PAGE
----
Results can be found here
Photos can be found here
Series standings can be found here
El Pirate leading out. Check out my low pressure...
For the second race in the 2014 MFG series we returned to where, for me, Cyclocross started. Steilacoom is where I saw my first race and was instantly hooked ten mud-filled seasons ago. A couple weeks later I was flogging myself riding a Craigslist purchased cross bike at Kelly Creek. Riding was even more fun than I expected. There was no turning back.
This time I lined up on my way-too-cool-for-me bike and even had a front row call up. Hot damn! Ten years ago I didn’t even know what a call up was. My training has taken a bit of a dive which in hindsight I attribute to a combination of too much, too hard with not enough recovery combined with neglected nutrition and a heaping helping of ignorance and/or denial. The result was a tired and likely borderline anemic Evo who didn’t bring a lot of power to race on a power course.
Taking the advice of El Chefe’ I had visualized myself having a good start and first two minutes as opposed to my typically having a half dozen riders shoot past me like I had opened a parachute following the opening straight. It kinda helped.
We had a long starting straight and when everyone reached terminal velocity I felt like I could go faster. I jumped into the big ring and moved into the lead. That was easy. When a Fisher guy pulled up just ahead of me I was happy to follow him into the first turn. I was down in the drops and wheel sucking.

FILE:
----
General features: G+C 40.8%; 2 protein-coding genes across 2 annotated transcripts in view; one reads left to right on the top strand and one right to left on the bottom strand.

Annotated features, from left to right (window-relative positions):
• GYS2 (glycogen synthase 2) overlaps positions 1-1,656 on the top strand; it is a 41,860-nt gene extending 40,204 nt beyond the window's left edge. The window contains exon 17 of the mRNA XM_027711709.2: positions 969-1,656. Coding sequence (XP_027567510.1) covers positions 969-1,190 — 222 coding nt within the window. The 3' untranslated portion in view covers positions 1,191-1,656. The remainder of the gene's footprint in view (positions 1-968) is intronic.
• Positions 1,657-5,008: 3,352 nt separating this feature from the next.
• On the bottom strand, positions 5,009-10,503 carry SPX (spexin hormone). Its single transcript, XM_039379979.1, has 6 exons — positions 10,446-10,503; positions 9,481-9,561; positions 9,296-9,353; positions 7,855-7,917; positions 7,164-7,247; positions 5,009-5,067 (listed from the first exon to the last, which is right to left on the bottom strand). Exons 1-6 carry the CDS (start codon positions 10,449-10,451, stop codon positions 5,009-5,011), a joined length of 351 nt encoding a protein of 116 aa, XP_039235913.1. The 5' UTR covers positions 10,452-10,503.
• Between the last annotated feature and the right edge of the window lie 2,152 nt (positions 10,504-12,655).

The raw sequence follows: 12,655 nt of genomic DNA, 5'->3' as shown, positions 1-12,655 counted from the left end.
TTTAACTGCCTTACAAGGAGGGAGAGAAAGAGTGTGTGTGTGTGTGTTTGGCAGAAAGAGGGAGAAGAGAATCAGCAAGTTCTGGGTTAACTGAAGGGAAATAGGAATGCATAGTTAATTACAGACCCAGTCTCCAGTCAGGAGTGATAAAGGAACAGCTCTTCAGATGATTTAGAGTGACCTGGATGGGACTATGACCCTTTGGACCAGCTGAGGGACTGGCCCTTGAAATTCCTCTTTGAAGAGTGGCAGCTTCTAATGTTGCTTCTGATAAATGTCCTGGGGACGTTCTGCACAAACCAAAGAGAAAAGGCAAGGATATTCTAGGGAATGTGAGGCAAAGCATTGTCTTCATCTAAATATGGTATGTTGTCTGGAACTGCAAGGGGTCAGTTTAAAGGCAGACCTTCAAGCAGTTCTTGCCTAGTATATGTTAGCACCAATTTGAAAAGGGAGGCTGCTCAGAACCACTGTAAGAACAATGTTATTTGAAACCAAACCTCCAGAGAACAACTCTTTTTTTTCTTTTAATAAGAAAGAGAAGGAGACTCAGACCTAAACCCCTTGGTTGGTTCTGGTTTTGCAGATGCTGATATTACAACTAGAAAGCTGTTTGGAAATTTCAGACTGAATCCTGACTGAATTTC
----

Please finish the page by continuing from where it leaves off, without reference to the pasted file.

I took the turns fast and wide and was delighted nobody tried to chop me by going inside. Later looking at the first lap photos I now know the reason was my teammate El Pirate was on my wheel and trying to pass two riders in brown has zero chance of success and a hundred percent chance of future regret.
Evo, El Pirate..
I maintained second wheel with El Pirate in tow until we reached the climb. This course featured a single sustained climb with the first half paved and the top half loose dirt. As soon as the climb began six riders shot past me and pulled away. WTF?
I couldn’t get going and looked at my HR and cadence to confirm I was redlined. Nope. Not even close. My HR was 20 bpm lower than I expected which surprised me. I picked it up and held the gap and on the dirt portion I started to claw back some of the gap. The loose gravel downhill was a white knuckle affair that featured a ninety degree left which was followed by a single track descent. At the bottom there was a loose 180 degree corner that was where the difference between having disc brakes and canti’s was manifest.
Not only did I not close the gap on the leaders but I lost another place here when a rider had power and I did not. I tried to accelerate and it didn’t happen. When we returned to the grassy slalom my bike, tires, tire pressure and level of effort kept my placing intact each lap. Then a real gravel section followed by a dirt road again once afforded my bike a chance to shine and I typically gained ground. I managed to avoid the quicksand gravel that awaited you if you went wide when you hit the finishing straight.
This was a course that should have suited me exceptionally well. The zigs and zags were more “Euro” (read faster) which suits my strengths and bike set up. The long climb was a chance to power past weaker riders. My discs allowed me to fly down the descents and still maintain control. I should have killed it.